The lasting impact of the Gulf War

Amerikaanse gevechtsvliegtuigen boven de brandende olieputten in de woestijn van Koeweit in 1991. Bron: Wikimedia/US Air Force
USAF aircraft over burning Kuwaiti oil fields in 1991. Source: Wikimedia/US Air Force

The end of the Gulf War in 1991 was supposed to announce an era of peace. However, the conflict still impacts our current reality. Dr Lorena de Vita (History and Art History) and Amir Taha co-wrote a piece for The Conversation about the consequences of the Gulf War.

Dr. Lorena De Vita
Dr Lorena De Vita

The end of the Gulf War

In August 1990, Iraqi leader Saddam Hussein attempted to annex Kuwait in an attempt to stop the country from producing oil and repair Iraq's economy. The United States led a military operation against Iraqi troops, which eventually lead Iraq to agree with a ceasefire in 1991. The Soviet Union endorsed the US's actions immediately, which improved relations between them.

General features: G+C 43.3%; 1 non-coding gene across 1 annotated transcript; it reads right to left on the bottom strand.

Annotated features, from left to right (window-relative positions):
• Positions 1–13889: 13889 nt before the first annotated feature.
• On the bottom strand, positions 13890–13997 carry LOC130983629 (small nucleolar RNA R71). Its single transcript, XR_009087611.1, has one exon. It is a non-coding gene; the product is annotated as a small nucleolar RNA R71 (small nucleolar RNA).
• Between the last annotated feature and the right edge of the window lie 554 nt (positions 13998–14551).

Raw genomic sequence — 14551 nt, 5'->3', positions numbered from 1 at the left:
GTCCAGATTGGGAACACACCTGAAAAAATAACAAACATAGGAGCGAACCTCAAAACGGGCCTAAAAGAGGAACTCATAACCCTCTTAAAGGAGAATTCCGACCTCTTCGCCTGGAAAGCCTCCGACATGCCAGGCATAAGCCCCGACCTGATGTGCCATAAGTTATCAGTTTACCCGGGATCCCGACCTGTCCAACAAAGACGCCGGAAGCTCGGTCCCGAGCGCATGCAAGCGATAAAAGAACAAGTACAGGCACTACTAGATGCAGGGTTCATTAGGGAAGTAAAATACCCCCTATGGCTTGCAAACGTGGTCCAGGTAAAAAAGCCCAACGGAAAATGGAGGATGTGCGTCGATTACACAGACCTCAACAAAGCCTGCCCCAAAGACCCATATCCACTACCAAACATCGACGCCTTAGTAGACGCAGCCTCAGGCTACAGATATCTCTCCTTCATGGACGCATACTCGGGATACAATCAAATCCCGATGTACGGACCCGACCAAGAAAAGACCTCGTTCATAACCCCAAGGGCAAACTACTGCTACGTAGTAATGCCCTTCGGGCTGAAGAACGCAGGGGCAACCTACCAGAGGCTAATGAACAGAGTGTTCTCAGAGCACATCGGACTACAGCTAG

A legacy of violence

But what about the aftermath of this war? Although the fighting had stopped, Saddam Hussein remained in power. His regime was constantly attacked until president George W. Bush started a new war against Iraq in 2003. "The war of the early 2000s left behind a much weakened Iraqi state infrastructure, and a high body count – a situation that rendered Iraq an easy prey to the forces of the Islamic State, which took over Mosul in 2014, continuing a legacy of violence and brutalisation," De Vita and Taha write.

More information
Read the full article here